Ergotamin, Ergomar®

Brand name

  • Ergomar®

Drug Class

  • Migraine headaches


  • Tablets: 2 mg


  • Treatment of migraine headache
  • Is a partial agonist and/or antagonist of tryptaminergic, dopaminergic and alpha-adrenergic receptors


  • Metabolism: Extensively hepatic
  • Half-life: 2 hours
  • Time to peak: 0.5-3 hours


  • Migraine:
    • One tablet under tongue at first sign, then 1 tablet every 30 minutes if needed
    • Maximum dose: 3 tablets/24 hours, 5 tablets/week

Drug Interactions

Drugs that may increase the serum concentration of Ergotamine or may enhance the adverse/toxic effect of ergot derivatives

  • Boceprevir
  • Clarithromycin
  • Crizotinib
  • Dasatinib
  • Efavirenz
  • Itraconazole
  • Macrolide Antibiotics
  • Posaconazole
  • Protease Inhibitors
  • Telaprevir
  • Tocilizumab

Adverse Effects

  • Cardiovascular:
    • Absence of pulse
    • bradycardia or tachycardia
    • cardiac valvular fibrosis
    • ECG changes
    • gangrene
    • hypertension
    • ischemia
  • Central nervous system: Vertigo, drowsiness and dizziness
  • Gastrointestinal: Nausea, vomiting, ischemic colitis
  • Genitourinary: Retroperitoneal fibrosis
  • Neuromuscular & skeletal: Muscle pain, numbness, paresthesia, weakness
  • Respiratory: Pleuropulmonary fibrosis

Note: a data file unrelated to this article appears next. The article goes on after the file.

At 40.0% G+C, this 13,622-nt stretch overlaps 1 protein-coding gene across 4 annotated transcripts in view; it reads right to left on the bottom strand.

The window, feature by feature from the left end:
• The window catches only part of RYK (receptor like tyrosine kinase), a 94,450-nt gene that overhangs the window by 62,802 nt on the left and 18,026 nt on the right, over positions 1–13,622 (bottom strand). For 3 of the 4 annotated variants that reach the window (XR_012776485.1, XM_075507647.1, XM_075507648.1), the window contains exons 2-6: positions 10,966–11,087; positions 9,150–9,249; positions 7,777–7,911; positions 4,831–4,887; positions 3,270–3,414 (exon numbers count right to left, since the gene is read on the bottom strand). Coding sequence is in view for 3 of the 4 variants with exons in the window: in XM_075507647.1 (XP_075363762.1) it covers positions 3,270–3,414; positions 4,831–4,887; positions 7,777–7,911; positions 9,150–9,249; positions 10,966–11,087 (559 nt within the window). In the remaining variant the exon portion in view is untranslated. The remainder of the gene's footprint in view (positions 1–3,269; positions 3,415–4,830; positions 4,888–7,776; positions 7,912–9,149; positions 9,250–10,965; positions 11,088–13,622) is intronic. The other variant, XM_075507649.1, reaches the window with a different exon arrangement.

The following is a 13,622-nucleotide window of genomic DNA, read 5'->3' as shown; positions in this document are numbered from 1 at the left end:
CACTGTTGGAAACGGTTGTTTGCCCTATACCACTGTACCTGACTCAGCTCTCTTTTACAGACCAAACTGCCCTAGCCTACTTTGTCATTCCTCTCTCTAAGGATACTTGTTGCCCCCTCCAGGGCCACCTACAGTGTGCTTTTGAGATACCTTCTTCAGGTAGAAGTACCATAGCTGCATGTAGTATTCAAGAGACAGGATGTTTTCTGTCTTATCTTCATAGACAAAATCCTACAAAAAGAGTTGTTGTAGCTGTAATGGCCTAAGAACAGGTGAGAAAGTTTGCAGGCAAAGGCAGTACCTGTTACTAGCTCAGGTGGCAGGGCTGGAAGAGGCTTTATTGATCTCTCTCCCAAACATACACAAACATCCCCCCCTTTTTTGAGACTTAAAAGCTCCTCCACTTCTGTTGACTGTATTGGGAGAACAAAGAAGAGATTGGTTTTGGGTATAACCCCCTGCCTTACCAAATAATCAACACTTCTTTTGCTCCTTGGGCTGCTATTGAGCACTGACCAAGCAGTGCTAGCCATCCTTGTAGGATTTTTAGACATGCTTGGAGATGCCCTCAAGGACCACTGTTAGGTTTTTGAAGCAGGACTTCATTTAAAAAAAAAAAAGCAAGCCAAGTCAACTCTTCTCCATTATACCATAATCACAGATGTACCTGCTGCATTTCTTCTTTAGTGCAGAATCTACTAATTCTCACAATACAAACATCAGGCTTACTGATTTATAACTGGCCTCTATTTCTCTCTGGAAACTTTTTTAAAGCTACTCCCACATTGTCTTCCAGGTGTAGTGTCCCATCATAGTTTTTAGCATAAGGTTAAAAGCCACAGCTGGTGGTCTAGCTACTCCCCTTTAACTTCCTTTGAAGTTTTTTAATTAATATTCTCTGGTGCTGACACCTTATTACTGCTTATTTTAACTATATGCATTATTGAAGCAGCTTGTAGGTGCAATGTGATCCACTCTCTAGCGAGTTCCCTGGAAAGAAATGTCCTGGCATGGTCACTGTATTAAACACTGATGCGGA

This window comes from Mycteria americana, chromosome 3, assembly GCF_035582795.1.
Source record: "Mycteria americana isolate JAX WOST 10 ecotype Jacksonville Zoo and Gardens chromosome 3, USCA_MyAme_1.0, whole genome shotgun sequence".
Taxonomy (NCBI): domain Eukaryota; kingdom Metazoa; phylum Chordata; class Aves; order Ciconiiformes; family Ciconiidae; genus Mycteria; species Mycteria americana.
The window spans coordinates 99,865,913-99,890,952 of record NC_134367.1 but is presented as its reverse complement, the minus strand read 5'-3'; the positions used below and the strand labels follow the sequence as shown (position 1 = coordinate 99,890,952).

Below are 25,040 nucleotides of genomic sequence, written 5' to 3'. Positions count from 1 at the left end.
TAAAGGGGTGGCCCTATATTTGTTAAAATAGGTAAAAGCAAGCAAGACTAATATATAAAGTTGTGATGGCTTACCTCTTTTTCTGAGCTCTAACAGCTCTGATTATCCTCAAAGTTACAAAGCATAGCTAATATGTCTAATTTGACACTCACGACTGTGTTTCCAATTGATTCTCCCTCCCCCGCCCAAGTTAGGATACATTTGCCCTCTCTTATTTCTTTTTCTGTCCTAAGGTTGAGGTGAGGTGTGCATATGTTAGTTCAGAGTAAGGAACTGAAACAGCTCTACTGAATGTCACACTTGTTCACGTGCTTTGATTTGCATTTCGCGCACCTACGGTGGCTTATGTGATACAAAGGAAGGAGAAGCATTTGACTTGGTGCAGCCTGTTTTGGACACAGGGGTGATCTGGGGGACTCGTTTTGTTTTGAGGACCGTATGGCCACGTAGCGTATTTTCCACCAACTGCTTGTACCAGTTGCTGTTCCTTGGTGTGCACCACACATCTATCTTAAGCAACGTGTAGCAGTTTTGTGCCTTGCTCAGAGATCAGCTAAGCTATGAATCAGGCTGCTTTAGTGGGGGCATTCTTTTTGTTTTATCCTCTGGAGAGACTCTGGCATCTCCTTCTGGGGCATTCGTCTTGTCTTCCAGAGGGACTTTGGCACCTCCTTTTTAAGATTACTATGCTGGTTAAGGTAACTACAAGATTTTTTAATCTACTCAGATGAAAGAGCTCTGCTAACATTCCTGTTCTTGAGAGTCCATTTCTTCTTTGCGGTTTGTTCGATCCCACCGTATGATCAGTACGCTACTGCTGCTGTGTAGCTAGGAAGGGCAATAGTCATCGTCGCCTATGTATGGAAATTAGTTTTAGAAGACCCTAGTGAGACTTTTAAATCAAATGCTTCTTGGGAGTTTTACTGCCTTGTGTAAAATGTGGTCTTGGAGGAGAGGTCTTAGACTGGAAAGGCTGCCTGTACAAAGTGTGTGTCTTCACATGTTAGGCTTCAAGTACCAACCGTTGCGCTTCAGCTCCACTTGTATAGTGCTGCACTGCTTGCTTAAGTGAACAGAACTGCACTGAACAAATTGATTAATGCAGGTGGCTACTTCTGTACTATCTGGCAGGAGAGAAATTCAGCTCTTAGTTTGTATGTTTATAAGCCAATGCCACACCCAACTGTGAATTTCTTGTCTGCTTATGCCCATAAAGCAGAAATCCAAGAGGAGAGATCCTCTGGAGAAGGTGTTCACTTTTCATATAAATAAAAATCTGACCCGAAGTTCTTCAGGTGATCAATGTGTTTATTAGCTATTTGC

• Others: Cold extremities

Pregnancy and Breastfeeding

  • May cause prolonged constriction of the uterine vessels and/or increased myometrial tone leading to reduced placental blood flow. This has contributed to fetal growth retardation in animals
  • Ergotamine is excreted in breast milk and may cause vomiting, diarrhea, weak pulse, and unstable blood pressure in the nursing infant. Consider discontinuing the drug or discontinuing nursing


  • Ergotamine is a CYP3A4 inhibitors so it could increase the serum level of medications that are metabolized with this enzyme.
  • Cardivascular effects:
    • Cardiac valvular fibrosis: long term use of ergotamine compounds have been associated with fibrotic valve thickening
    • ECG changes
    • Hypertension;
    • Intermittent claudication, aggravation of angina
    • MI
    • Peripheral vascular ischemia and  gangrene
  • Ischemic colitis because of sustained vasoconstriction
  • Pleural/retroperitoneal fibrosis: Rare cases of pleural and/or retroperitoneal fibrosis have been reported with prolonged daily use


  • McGuigan MA, “Ergot Alkaloids,” Clin Toxicol Rev, 1984, 6:1-2.
  • Orton DA and Richardson RJ, “Ergotamine Absorption and Toxicity,” Postgrad Med J, 1982, 58(675):6-11
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